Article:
Stories about elections

Islam may be trending on the streets of New York

Thirteen years after the events of September 11, 2001, New York is ready to begin its cathartic process. News of Islamic State of Iraq and Syria (ISIS) and al-Qaeda may still dominate the majority of the news, but the feeling of the streets is more of intrigue rather than fear. Most of the food carts in the city are halal, and the number one street cart in the city is called ‘Halal Guys’. To see people have chicken over rice from these carts has never been surprising but now some bars are also exclusively serving halal meat, ‘halal’ food is being embraced ...

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Refreshing our faulty memory: Gilgit-Baltistan and Kashmir go hand in hand

One of the main and often forgotten blunders of the Pakistan Peoples Party (PPP), during their different stints in power, is the sell-out of the hopes and aspirations of the people of Gilgit-Baltistan. This is a historical fact, though the PPP tries to hide it as they are hiding other blunders as well, counting on the short memory of the public. But not all is forgotten and especially not forgiven; some of us do remember what happened in the past. The people of Gilgit-Baltistan had liberated themselves from the clutches of the Maharaja of Jammu and Kashmir in 1948, declared accession to ...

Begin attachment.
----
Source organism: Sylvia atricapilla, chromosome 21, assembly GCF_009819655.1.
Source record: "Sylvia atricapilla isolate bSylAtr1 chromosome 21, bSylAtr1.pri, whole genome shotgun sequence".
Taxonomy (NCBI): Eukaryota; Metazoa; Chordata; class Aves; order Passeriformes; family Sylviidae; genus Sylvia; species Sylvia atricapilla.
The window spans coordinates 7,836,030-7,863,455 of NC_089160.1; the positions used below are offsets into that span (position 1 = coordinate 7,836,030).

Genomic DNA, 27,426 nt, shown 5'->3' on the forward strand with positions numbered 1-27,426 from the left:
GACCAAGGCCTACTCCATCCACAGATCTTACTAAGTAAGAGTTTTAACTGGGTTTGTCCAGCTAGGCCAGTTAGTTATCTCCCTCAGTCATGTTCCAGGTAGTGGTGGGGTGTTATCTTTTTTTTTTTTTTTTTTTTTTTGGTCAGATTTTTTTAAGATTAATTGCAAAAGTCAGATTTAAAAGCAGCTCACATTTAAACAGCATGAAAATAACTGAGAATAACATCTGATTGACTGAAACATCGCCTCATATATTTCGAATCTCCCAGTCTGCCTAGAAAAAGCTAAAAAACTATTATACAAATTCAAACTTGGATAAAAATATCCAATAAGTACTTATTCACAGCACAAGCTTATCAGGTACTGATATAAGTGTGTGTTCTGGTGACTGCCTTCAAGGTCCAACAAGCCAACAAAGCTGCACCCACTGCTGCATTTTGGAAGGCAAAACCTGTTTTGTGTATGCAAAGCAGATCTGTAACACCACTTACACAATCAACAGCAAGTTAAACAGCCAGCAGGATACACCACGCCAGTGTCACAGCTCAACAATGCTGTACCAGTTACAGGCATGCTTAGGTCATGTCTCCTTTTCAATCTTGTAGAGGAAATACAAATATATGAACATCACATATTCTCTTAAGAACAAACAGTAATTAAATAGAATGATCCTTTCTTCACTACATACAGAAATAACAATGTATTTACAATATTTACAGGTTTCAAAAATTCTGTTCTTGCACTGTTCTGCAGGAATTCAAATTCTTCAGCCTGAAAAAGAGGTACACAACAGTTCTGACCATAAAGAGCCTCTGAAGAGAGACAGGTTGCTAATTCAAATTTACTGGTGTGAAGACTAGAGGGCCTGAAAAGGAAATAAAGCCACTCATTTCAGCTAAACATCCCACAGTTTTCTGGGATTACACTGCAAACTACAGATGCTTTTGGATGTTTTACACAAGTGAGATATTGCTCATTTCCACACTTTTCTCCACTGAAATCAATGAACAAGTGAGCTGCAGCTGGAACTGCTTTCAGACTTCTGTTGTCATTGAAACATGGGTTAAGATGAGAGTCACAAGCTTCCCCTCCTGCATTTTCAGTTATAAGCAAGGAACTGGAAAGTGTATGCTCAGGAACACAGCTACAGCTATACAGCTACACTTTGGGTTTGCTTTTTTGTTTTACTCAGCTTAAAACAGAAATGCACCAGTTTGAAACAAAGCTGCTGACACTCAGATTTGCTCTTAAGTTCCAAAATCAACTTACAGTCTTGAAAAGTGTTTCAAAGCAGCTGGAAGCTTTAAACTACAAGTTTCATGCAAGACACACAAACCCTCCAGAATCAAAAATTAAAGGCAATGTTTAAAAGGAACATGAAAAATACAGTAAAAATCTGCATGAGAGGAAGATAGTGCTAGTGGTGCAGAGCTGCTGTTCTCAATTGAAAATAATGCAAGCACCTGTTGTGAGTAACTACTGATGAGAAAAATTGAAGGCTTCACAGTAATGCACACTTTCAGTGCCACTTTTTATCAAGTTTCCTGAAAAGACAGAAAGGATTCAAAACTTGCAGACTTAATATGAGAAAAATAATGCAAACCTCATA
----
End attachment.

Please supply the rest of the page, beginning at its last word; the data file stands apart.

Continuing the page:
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Indian-occupied Kashmir under Omar Abdullah: Six years of disaster

In Kashmir, politics has always been a game of possibilities, and it remains so even today. So long as the ‘core issue’ remains unattended, neither any change in the political leadership – in mainland India, in Pakistan or in Kashmir – nor any economic package or assistance really makes a difference. And today’s politically-motivated relief camps stand in the row. Deep inside their hearts, all political parties know the extent of their political acceptance. No politician, howsoever articulate and famous, has won an election in Kashmir unless the subtlety of his election campaign encompassed decisive elements of the freedom narrative. So the rules ...

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Why Lahore is better than Karachi today

Karachi saw its renewed glory days under the presidency of Pervez Musharraf. For the first time, the citizens felt bonded with the city and its ways. There was an air of optimism and under the ‘I own Karachi’ program, for the first time in a long time, Karachiites came forward to beautify their city and contribute towards its uplift. The two mayors, Mr Naimatullah Khan from Jamaat-e-Islami (JI) followed by Mustafa Kamal from Muttahida Qaumi Movement (MQM), did wonders and set the city on the path of progress and development. I personally know a number of expatriates who relocated back to Karachi in order to ...

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No, Mr Khan. Dictatorship is never better than democracy

Pakistan Tehreek-e-Insaf (PTI) Chief, Imran Khan, has recently claimed that former President Pervez Musharraf’s dictatorship was better than Prime Minister Nawaz Sharif’s democracy, allowing the world to roll its eyes to what has become our national shame – the dictatorship apologia of self-hating democratic politicians. In what has become a weekly tradition of delivering bafflingly misinformed statements, the lines between dictatorship and democracy were blurred by the D-Chowk rage-generators, in an attempt to continually vilify Nawaz’s government. The comparison of dictatorships and democracies is as ludicrous as suggesting that a bad bargain is worse than someone stealing your wallet. Any notion ...